51vvx2pd2yl-_sx322_bo1204203200_Title: Holistic Pain Relief: Dr. Tick’s Breakthrough Strategies to Manage and Eliminate Pain
Author: Heather Tick
Publisher: New World Library; First edition (November 19, 2013)
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For me, questions about pain and its treatment started during my first year of medical school at the University of Toronto. One day I noticed that I was experiencing a strange, nagging pain in my right shoulder. Like most of us who suddenly realize that Pain, the Intruder, has arrived on our doorstep, I fully expected it to go away on its own.

It was there the next day, and the day after. Although I tried to ignore it, that was impossible when I lifted my arm to reach overhead. I’d be jolted back to the reality that this pain wasn’t going anywhere by itself. Instead, the pain was growing sharper, and if I maneuvered something heavy overhead, it felt even worse.

Over the course of three weeks, putting my arm behind me to pull on a sweater or coat became harder and harder, but I kept doing it to stretch the muscles and not lose the function. For the life of me, I couldn’t remember what I’d done to cause this, so I continued to hope it would go away as silently as it had come.

I was still in my twenties with a pretty healthy diet and a regular exercise routine, so I told myself there was nothing to worry about. But then, a month passed, and I now had difficulty raising my arm above shoulder height. Finding a comfortable position to sleep proved trying. I was in pain when cooking meals that required extensive stirring or chopping. Carrying my schoolbooks hurt.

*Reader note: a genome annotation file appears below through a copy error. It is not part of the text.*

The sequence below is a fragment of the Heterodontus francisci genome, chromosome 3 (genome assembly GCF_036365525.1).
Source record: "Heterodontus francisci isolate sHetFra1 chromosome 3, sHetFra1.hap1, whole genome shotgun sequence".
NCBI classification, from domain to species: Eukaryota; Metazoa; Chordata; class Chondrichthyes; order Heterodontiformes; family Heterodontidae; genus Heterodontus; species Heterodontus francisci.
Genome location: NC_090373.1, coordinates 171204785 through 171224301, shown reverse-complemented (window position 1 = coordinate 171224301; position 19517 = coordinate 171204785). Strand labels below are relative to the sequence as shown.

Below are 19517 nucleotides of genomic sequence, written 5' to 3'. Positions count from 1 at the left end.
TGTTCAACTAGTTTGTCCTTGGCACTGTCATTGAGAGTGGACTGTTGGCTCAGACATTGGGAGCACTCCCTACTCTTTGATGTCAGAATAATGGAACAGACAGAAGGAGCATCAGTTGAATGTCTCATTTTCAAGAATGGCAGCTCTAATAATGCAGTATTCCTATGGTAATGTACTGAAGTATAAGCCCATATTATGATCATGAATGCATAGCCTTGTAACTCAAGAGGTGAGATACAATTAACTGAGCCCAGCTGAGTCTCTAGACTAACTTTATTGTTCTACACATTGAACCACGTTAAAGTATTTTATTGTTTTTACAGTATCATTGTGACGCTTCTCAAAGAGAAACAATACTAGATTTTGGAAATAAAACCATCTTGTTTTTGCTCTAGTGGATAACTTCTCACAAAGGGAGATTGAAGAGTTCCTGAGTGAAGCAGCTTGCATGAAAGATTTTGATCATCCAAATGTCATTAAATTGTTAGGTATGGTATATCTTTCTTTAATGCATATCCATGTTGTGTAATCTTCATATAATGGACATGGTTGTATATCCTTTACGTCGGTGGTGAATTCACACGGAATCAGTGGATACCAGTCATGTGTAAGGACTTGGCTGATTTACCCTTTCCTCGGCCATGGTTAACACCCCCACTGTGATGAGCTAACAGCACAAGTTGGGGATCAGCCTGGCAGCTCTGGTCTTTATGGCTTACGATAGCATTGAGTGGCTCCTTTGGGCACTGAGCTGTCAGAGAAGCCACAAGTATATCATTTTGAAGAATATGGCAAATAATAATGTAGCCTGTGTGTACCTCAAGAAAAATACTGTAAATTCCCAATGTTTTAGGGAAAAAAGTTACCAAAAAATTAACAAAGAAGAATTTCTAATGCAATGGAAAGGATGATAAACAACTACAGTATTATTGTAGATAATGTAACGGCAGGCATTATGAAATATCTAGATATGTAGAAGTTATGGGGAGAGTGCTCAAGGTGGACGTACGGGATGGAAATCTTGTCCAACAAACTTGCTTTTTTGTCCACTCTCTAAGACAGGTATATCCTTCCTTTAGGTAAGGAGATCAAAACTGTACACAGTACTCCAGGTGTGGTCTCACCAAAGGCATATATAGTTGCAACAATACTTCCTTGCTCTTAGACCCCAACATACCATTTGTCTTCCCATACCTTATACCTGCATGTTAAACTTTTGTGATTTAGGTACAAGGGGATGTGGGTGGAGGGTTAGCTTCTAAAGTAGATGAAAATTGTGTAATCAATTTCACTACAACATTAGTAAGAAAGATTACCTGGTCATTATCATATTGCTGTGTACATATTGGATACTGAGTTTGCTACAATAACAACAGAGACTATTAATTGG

Finally, I accepted the inevitable: time to get some over-the-counter medications. Unfortunately (or fortunately, as  I will explain), they disagreed with my stomach, so I had to stop them. The pain continued for another three months. Now, I had to limit my exercise to walking, because anything I did with my arms aggravated my painful shoulder. To compensate for the lack of sleep, I drank more coffee to stay away in classes. A cloud of unhappiness settled over me. All I could think about was my shoulder; it dominated every daily activity. All I wanted was to get my life back and to forget about that shoulder.

As luck would have it, I enrolled in an evening course on acupuncture, which was not part of the regular medical school curriculum. It was offered by a group of doctors who had established the Acupuncture Foundation of Canada to train physicians to use acupuncture techniques. I listened with fascination as one doctor lectured about theories of why it worked and why the Chinese had been using it for thousands of years. During another class, the lecturing physician described how painful sports injuries were treated using nothing more than a very thin needle containing no medication.

One evening, two doctors showed up to lecture. It was time to demonstrate what the instructor had been lecturing on for the past four weeks. They asked for volunteers to demonstrate on, and I quickly shot up my arm—my good arm. I walked up to the front of the room, wondering if little needles might be the answer to my problem. The doctors asked me questions about the location of my shoulder pain and had me move my head and arm this way and that. One of the doctors put some alcohol on a cotton ball and swabbed my skin in about six places around my shoulder. He then took a tiny needle and, with a quick tab, pushed it into the first freshly swabbed spot. I didn’t feel anything by the pressure of the tab. He inserted five other needles with the same type of quick tap. Two of the needles stung slightly when inserted. I could feel the area around the needles grow warm, but they did not cause major discomfort. After ten minutes, her removed the needles. “That’s it?” I thought.

Don’t miss the opportunity to hear Heather Tick speak at the Integrative Healthcare Symposium Annual Conference February 23-25, 2017 in New York City. Click here for more information.